12 tips from parents and educators to help with transition to home education

April 2, 2020 – The shift from school-based learning to home-based learning has been an interesting — and sometimes challenging — experience for all of us. We’re inspired by the support schools, teachers, parents, and students are sharing with one another through this uncharted territory. To lend a helping hand, we’ve consulted with our Chief Academic Officer Paula Renfro and consolidated some of your best tips.

  1. Set up a comfortable space for learning.  Do not feel pressured to have a “mini classroom” environment.  Children just need a space where they feel comfortable sitting, with easy access to the tools they need to learn. Take five minutes as a family and clear any clutter from the space you plan to use.
  2. Establish a schedule and set clear expectations and goals. In this virtual learning environment, it’s important to balance flexibility with structure to ensure tasks are still being completed. Make this a collaborative conversation with your children.
  3. Use a checklist to help break up assignments and tasks. If you’re feeling overwhelmed by the schedule, make a checklist of items in order to further breakdown the day. As items are completed, checking them off will help you see your progress.
  4. Allow time for breaks and exercise. Make sure to set aside time to stretch your legs and step away from the work. Have a 15-minute break here and there to relax, go outside or just chat about how the day is going.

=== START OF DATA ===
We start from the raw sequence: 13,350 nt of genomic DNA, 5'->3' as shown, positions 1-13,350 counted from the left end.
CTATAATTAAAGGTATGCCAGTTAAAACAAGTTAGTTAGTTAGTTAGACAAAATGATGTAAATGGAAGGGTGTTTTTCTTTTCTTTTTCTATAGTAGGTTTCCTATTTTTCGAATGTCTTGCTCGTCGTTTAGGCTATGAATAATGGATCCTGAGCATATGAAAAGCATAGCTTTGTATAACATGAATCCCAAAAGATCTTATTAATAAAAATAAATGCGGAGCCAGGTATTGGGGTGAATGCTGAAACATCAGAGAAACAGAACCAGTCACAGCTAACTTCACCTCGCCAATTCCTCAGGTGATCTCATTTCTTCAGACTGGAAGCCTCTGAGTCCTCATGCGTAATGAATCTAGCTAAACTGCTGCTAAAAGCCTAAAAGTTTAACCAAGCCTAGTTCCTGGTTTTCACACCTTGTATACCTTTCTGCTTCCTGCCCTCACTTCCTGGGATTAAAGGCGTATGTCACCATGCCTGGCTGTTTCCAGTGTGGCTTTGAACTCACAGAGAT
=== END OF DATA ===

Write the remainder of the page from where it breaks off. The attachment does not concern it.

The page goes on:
5. Have a family meeting to recap the day. Let this be a time for everyone to talk about things they liked, things they struggled with, and things they want to do differently. Consider a ‘highs and lows’ format where they can share their high point of the day and their low point of the day.
  6. Explore new ways to study. This is a unique opportunity to approach subjects in a new way. Consider testing your child’s knowledge of vocabulary with a game of hangman or charades featuring the words they’re studying.
  7. Make sure the TV is off and distractions are cleared away. Have a basket on the table for stowing away cell phones and handheld video games so you can avoid any distractions. If background noise helps, consider finding a classical music station. Classical music has been found to improve memory.
  8. Encourage your child to stay in touch with friends. There are lots of things we can do to shift a child’s education into the home, but with social distancing, we can’t replace the little interactions they have with their friends each day. Encourage your child to catch up with friends during the day, or set virtual playdates for them.
  9. Stay in touch with other parents too. As much as your child needs the support of their friends, parents need support from each other. Stay in touch with other parents in order to share tips, frustrations and positive experiences.
  10. Check for updates from your child’s school. As part of your start to the day, check in with your school on social media or on their website to see if there are any announcements or updates.
  11. Engage in joyous conversation. Do you like to talk about work with your family all day long?  Children like to talk about many things outside of “school.”  Consider wacky topics, “what if” topics or anything to refocus your time on family and laughter.
  12. Give yourself a pat on the back.  This transition is hard!  You are doing your best.  We all are.  Duval County Public Schools is here to help you each step of the way.  You’ve got this!

Are there any helpful tips you have that haven’t been mentioned? How have you overcome the challenges of shifting to a school-from-home environment?  Comment and share your insight so that everyone on #TeamDuval  can benefit!